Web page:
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#!/usr/bin/perl

use feature "switch";
use strict;
use warnings;

while (<DATA>) {
  given ($_) {
    when ("abc" or "def") {
      # ...
      next;
    }
    when (/\w{3}/) {
      print $_;
      next;  
    }

}

__DATA__
abc
def
ghi
lmn
opq
rst
uvz

I'm having this output:

abc
def
ghi
lmn
opq
rst
uvz

but I want this one:

ghi
lmn
opq
rst
uvz

I don't know what I'm missing, please help.

share|improve this question

2 Answers 2

up vote 1 down vote accepted

First of all, don't use given/when. The smartmatch feature which it builds upon is a failure, and should be avoided. The correct way to write this is:

use strict;
use warnings;
use feature 'say';

while (<DATA>) {
    chomp;
    next if $_ eq 'abc' or $_ eq 'def';
    say $_;
}

But back to given/when. The when ("abc" or "def") condition is – for some reason – parsed as when ("abc") (verify this by running a script under perl -MO=Deparse). If you want to smartmatch against a set of values, use an array: when (["abc", "def"]).

That condition will still not match because $_ is a string with a trailing newline. You need to chomp it first.

Of course, the next inside the when blocks is entirely unnecessary. Unlike in C's switch/case, there is no implicit fallthrough. To explicitly continue matching, one can use the continue command. So your code could be rewritten to:

while (<DATA>) {
  chomp;
  given ($_) {
    when (["abc", "def"]) {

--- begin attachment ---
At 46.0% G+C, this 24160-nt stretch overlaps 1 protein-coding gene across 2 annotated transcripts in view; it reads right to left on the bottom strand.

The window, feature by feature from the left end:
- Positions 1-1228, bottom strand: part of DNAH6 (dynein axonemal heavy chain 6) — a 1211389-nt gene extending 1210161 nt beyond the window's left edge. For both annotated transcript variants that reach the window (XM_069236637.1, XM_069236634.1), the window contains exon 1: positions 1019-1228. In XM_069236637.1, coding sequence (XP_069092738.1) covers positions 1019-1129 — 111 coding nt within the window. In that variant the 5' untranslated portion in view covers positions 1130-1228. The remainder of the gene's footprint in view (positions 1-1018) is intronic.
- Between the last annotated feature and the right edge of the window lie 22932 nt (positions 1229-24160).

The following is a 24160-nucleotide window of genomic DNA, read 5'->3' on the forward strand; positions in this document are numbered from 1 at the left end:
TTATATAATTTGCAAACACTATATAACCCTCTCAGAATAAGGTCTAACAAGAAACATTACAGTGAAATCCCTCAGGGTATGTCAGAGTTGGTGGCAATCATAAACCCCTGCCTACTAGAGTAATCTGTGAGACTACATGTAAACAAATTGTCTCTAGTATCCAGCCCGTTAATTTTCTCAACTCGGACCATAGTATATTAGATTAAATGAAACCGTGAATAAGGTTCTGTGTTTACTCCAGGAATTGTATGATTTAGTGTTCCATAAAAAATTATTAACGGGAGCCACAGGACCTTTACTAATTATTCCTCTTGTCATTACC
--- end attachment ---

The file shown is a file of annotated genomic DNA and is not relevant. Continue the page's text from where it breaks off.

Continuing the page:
# do nothing
    }
    when (/\w{3}/) {
      print "$_\n";
    }
  }
}

But let's assume it had been written

while (<DATA>) {
  chomp;
  given ($_) {
    when (["abc", "def"]) {
       # do nothing
    }
    when (/\w{3}/) {
      print $_;
    }
  }
  print "\n";
}

So we would have to skip the print "\n". In that case, we can use loop labels:

LINE:
while (<DATA>) {
  chomp;
  given ($_) {
    when (["abc", "def"]) {
       next LINE;
    }
    when (/\w{3}/) {
      print $_;
    }
  }
  print "\n";
}

Any loop control command like next, redo, last, continue can take a label to refer to some outer loop.

share|improve this answer

Unfortunately, given/when is a bit troublesome and marked as experimental. There is some controversy around it. You can find out more about the experimental details here.

In your context, you can use break to break out of the enclosing given block

#!/usr/bin/perl
use strict;
use warnings;
use feature "switch";

while (<DATA>) {
    given ($_) {
        break when (["abc\n","def\n"]);
        when(/\w{3}/) {
            print $_;
            break;
        }
    }
};

__DATA__
abc
def
ghi
lmn
opq
rst
uvz
share|improve this answer
    
Perl has a break keyword starting with version 5.16 "Under the "switch" feature, Perl gains the experimental keywords given , when , default , continue, and break . Starting from Perl 5.16, one can prefix the switch keywords with CORE:: to access the feature without a use feature statement" –  average Apr 16 '14 at 9:03
    
sorry, I had forgotten the details of given/when after years of avoidance –  amon Apr 16 '14 at 9:04

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